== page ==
What does it mean to have the glory? i.e. Lucifer wanted the glory and Christ wanted the glory to go to the Father.
Grant and Rachel, from Stansbury Park, Utah
Dear Grant and Rachel,
From Matthew 6:13—
And lead us not into temptation, but deliver us from evil: For thine is the kingdom, and the power, and the glory, for ever. Amen.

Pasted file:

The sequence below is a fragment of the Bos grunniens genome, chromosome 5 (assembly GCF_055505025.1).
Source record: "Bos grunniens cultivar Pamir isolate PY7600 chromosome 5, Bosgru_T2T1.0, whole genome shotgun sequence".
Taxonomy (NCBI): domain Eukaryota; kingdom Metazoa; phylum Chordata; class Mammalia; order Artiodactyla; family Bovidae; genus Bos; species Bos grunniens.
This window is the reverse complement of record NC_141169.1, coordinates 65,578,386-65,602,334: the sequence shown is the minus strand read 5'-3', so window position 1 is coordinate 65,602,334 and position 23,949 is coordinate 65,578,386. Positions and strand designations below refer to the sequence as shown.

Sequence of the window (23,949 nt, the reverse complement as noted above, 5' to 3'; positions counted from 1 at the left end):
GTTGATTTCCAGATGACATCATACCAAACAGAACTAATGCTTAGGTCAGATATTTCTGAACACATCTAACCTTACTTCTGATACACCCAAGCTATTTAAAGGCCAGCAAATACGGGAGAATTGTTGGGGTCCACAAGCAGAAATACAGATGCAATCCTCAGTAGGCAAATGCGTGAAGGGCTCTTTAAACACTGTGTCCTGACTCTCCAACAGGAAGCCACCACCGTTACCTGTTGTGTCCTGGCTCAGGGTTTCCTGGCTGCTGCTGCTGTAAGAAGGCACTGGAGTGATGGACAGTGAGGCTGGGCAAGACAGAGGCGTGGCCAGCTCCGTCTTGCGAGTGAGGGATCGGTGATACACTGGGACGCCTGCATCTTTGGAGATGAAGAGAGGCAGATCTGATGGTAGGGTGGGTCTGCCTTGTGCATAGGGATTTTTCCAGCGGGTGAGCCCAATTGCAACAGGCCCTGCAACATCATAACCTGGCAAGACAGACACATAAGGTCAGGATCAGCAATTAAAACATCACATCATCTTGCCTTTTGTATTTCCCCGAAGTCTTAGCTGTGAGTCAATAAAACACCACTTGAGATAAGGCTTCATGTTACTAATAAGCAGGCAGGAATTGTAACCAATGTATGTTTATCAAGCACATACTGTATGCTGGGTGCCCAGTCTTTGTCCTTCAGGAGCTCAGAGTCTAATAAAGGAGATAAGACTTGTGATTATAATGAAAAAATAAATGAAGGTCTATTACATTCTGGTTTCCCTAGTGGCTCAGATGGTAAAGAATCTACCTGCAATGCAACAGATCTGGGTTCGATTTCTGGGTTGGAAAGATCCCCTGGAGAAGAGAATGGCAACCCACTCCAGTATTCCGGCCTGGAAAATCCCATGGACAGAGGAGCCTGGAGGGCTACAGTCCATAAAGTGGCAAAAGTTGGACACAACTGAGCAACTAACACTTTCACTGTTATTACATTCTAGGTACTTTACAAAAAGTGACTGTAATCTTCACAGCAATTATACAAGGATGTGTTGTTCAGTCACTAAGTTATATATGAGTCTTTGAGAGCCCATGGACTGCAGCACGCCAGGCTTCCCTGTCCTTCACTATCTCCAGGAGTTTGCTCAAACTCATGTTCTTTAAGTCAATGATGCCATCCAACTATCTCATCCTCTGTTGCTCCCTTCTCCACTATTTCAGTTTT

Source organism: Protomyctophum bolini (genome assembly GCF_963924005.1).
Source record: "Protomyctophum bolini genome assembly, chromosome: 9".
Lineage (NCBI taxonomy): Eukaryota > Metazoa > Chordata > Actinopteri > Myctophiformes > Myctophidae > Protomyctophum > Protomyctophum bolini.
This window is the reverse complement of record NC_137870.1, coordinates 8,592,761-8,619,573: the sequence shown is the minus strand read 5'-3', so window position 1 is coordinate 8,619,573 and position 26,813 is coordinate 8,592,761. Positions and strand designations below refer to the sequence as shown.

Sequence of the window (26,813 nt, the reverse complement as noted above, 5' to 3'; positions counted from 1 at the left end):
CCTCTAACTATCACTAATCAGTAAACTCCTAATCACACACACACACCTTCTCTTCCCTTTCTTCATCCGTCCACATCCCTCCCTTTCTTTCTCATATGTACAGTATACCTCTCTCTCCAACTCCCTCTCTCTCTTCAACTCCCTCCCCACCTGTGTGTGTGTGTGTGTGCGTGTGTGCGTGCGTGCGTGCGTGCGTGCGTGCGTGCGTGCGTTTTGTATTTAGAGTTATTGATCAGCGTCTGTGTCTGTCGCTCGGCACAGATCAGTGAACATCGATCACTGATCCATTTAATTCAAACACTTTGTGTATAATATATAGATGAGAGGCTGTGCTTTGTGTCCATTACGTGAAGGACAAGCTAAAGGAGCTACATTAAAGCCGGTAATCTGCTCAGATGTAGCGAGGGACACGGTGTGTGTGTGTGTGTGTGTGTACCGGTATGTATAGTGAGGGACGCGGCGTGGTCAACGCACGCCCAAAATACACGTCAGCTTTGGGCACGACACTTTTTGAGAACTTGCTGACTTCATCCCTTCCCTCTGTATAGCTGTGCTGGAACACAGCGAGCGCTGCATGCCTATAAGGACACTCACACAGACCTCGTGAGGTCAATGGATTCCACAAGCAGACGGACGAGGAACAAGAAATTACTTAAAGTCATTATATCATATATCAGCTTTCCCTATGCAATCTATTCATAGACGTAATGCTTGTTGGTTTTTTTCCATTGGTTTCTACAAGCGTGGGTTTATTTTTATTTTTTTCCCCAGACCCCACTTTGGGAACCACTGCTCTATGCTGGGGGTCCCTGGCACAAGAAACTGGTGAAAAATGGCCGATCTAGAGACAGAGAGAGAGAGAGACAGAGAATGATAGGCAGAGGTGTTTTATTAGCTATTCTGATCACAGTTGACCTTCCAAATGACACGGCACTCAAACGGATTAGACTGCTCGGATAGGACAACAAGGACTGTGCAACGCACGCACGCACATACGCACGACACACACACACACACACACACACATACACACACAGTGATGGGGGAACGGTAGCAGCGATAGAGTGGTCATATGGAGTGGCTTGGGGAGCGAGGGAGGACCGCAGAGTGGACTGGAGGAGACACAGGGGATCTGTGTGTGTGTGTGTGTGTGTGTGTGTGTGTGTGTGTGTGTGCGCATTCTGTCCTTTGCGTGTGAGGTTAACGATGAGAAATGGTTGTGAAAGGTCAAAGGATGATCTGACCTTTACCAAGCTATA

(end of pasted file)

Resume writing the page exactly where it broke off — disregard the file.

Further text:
The Greek word for glory in this worshipful phrase is doxa, meaning brightness or splendor, and refers to the kingly majesty which belongs to God as supreme ruler.The word has a number of shades of meaning in modern English. In Noah Webster’s 1828 American Dictionary of the English Language the word is defined as brightness, luster or splendor. Noah Webster cites the word glory in the phrase For he received from God the Father honour and glory, (2 Pet. 1:17), as referring to the visible splendor or bright cloud that overshadowed Christ at his transfiguration.. He gives the word the connotation of splendor or magnificence in the phrase Solomon, in all his glory, was not arrayed as one of these Matt. 6:29.He cites the phrase Glory to God in the highest (Luke 2:14) to refer to glory as meaning praise ascribed in adoration. There are half a dozen other scriptural references used by Webster to describe shades of meaning of the word glory.It is interesting to note that the societal trend away from the use of the scriptures as a defining source for such terms that are full of religious sentiment and significance is manifested in the definitions of glory given in the dictionaries of today. In Meriam Webster’s Tenth Collegiate Edition only one of 10 definitions has anything to do with Deity–definition 1b given as worshipful praise, honor and thanksgiving (giving glory to God).So referring to your question, I would suggest that Satan wanted the brightness, splendor and majesty that was rightly ascribed to the Lord, Jesus Christ, the Redeemer of the world.